Tag Archives: Children

Royal Commission as State Protection?

The Royal Commission into Historical Abuse was fully launched this week. With skilled Commissioners at the helm, there is much to like about this new body.

The headline news was that the Commission would expose the abuse in faith-based institutions alongside that in state care placements. The Bishops came out to demonstrate their support. Let us all hope that they will still be ‘standing up to be counted’ when the concerns of apologies, compensation and institutional changes are recommended over the next few years.

The Commission now has an extensive remit, and rightly so. The experiences of those abused in foster care, adoption placements, children’s homes, state residences, borstals, psychiatric hospitals, disability facilities, health camps, early childhood facilities, state schools, special residential schools, teen parent units, police cells, court cells and even places of transport between care settings will all be examined.

Alongside children and young people, ‘vulnerable adults’ (such as those who have mental health problems or disabilities) will have their abuse recognised.

The Commission will also be able to uncover the structural, systemic and practical factors that contributed to abuse, and tell us about the impacts on victims but also their families, whānau, hapū, iwi and communities, including how the trauma of abuse crosses over generations.

So much of this is commendable. It has the potential to change the way we think about many social problems – crime, mental health, family breakdowns, state interventions.

Yet, amid the fanfare, there is a creeping feeling of state self-protection. A few months ago, I had a conversation with a senior government worker on the draft Terms for this Commission. He happily remarked ‘We missed a bullet there!’  And, today, I am sure that many senior civil servants and politicians are feeling quietly comfortable at the confirmation that the Commission will not have any great impact on them or their institutional operations. Continue reading Royal Commission as State Protection?

Ignoring Evidence, Rights and Safety

Khylee Quince

What a short memory this government has. This week NZ Justice Minister Amy Adams has unveiled a “serious young offenders” policy that resorts to the age-old chestnuts of militarized boot camps, targeting of parents and negative labelling of children and young people. All of these strategies fit squarely within a “tough on crime” agenda of popular punitiveness – hardly surprising in an election year, but flying in the face of both international research about what works and international standards to which New Zealand is accountable.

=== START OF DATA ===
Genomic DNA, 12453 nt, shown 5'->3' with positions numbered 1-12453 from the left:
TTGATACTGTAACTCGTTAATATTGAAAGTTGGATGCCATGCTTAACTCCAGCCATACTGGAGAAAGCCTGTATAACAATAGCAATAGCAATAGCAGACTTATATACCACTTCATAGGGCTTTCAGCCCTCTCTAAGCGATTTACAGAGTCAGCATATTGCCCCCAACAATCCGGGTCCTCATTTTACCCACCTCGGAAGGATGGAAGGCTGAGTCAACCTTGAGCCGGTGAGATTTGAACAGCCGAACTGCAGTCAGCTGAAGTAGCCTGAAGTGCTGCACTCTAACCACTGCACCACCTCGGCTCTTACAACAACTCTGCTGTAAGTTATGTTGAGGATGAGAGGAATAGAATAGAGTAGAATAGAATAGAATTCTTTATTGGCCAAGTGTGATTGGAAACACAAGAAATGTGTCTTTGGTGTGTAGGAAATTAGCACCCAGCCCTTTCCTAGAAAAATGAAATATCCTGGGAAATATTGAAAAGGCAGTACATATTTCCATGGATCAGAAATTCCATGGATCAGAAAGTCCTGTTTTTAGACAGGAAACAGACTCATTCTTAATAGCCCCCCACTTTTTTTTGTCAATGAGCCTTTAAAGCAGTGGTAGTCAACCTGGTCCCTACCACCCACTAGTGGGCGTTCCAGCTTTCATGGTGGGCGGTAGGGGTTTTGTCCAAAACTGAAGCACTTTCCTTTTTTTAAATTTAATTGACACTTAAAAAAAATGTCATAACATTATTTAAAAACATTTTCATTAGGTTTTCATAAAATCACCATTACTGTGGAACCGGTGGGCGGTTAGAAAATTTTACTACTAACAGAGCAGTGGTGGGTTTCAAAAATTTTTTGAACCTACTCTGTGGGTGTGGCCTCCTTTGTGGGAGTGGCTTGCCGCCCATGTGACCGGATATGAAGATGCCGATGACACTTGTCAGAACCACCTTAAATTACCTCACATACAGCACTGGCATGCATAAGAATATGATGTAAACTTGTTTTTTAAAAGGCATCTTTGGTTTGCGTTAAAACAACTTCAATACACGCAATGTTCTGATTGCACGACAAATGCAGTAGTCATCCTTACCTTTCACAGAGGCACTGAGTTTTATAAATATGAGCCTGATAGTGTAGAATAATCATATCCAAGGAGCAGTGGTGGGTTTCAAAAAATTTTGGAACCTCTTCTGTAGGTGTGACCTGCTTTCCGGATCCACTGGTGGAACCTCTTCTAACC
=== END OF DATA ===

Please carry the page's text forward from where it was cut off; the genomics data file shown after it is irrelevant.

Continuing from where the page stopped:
The “new” policy is targeted at a purported group of around 150 “serious young offenders” and will allow judges to send up to 50 of them to a boot camp at Waiouru for up to a year. Sound familiar? The National government rolled out the same rhetoric and similar initiatives with its Fresh Start policy for serious young offenders in 2009, including the Military Activity Camps, Court-Supervised Camps and Community Youth Programmes. An evaluation of the Military Activity Camps in 2012 showed a 61% reoffending rate within six months of attending the camp, with 10 offenders committing 126 crimes between them within that six month period. Young people referred to rehabilitation programmes had a 72% six month reoffending rate. There is no local or international evidence that boot camp interventions work, and a lot of evidence that they do not. Continue reading Ignoring Evidence, Rights and Safety

E Kore Ano, Never Again!

The Open Letter to Prime Minister Bill English, calling for an independent inquiry to deal with abuse of children under state care, has been steadfastly downplayed by the government. ‘E Kore Ano, Never Again!’ is the rallying call from the Human Rights Commission and its supporters. ‘Nah’ came the reply. Elizabeth Stanley tackles the government’s reasons for refusal. Continue reading E Kore Ano, Never Again!

Nothing to See Here

1471916183886The refusal to mount an independent inquiry on behalf of those who suffered horrendous physical, sexual and psychological abuse in state care is staggering.

This morning the prime minister, John Key, has joined his social development minister, Anne Tolley, in defending the government’s approach to victims of horrendous physical, sexual and psychological abuse. They are sticking to the plan: victims of state-institutional abuse should confidentially engage with the Ministry of Social Development, waive their entitlement to legal rights, and gratefully receive an individual apology for the horrors against them. For those who might empathise with the ongoing public disclosures of historic and contemporary abuse emanating from institutions across the ditch, rest assured: there’s Nothing To See Here.

If only that were the case. In my book, The Road to Hell, 105 New Zealanders tell their stories of being placed under state care and held in welfare residences. Representing just a fraction of the experiences of more than 100,000 children who progressed through these institutions from the 1950s to the 1990s, their testimonies are chilling. Continue reading Nothing to See Here